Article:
Conn’s argument is about the potential firing of non-Christian professors on Christian campuses. While the data from my book cannot test the willingness of academics to fire those with what they see as “unacceptable” ideologies, I can see the willingness of academics to hire those individuals. It is not unrealistic to assume that people we are less willing to hire would also be individuals that we are more willing to fire. In my research I asked academics whether they would be more or less willing to hire someone if they found out certain information about that person. I asked them to rate on a 1 to 7 whether knowing this information makes them more or less willing to hire them. Lower scores indicated less willingness to hire that individual. A 4 was scored if the information did not matter at all.
In my original finding the group that academics were less willing to hire was fundamentalists and evangelicals were the second most rejected group. As it is true in the actual academic culture, relatively few respondents worked on religious campuses. So my original findings consisted mostly of academics on non-religious campuses rejecting evangelicals and fundamentalists. Given Conn’s argument, I now question whether the rejection of fundamentalists and evangelicals by academics on non-religious campuses is less than the rejection of atheists on Christian campuses, who I would envision as the more extreme out-group to Christians. If part of the reason why Christian colleges should be not be accredited is because they have ideological barriers, then it should be the case that professors on non-religious campuses are more “fair-minded” in their response to religious out-groups.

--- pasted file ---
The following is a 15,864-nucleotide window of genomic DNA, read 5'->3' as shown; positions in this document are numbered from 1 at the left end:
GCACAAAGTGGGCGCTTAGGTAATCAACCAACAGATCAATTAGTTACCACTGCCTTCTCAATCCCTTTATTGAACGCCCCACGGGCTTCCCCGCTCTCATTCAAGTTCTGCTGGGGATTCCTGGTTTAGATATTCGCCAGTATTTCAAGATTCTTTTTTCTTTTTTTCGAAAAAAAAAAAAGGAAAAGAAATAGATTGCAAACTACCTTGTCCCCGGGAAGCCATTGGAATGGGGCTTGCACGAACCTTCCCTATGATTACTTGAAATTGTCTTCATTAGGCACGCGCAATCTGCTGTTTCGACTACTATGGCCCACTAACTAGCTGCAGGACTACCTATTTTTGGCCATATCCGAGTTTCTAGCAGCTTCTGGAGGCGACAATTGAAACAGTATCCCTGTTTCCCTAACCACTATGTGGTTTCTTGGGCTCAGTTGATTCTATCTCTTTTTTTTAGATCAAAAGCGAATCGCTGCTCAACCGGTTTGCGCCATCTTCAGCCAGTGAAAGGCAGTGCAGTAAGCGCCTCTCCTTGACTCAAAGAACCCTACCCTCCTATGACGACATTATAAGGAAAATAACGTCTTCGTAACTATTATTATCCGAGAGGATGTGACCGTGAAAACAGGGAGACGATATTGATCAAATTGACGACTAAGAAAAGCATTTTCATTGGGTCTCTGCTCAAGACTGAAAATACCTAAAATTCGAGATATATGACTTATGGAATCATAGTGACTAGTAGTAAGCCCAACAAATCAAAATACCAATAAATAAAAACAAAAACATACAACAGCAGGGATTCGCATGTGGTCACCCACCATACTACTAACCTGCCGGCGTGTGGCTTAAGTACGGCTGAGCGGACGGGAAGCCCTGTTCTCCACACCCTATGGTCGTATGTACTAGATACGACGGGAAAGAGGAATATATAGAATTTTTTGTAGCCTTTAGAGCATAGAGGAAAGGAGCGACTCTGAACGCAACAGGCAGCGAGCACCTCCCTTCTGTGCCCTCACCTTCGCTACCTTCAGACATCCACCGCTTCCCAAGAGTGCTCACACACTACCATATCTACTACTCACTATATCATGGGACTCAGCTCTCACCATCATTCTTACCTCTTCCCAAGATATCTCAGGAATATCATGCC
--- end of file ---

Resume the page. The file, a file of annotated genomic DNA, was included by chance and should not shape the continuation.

When I looked at my results, I found that academics at religious schools were a little less likely to hire someone if they found out that person was an atheist (m = 3.684 on the 1 to 7 scale). But academics at non-religious schools were even more hesitant to hire fundamentalists (m = 3.09) and evangelicals (m = 3.352). Both means are statistically different from the atheist score at p < .0001 for fundamentalists and p < .0002 for evangelicals. Scholars at non-religious schools are more much more likely to enforce an ideological litmus test against conservative Protestants than scholars at religious schools are against atheists applying for work at their institutions. Of course it is possible that the scholars on religious campuses are not representative of the administrators enforcing religious barriers to new applicants. However, it is quite likely that scholars at religious schools understand the institutional hiring constraints and would incorporate those restraints into their answers. Conn contended that religious schools should not be accredited because they reject nonreligious scholars. My research suggests that if he is right then there are a lot of nonreligious schools that should lose their accreditation as well.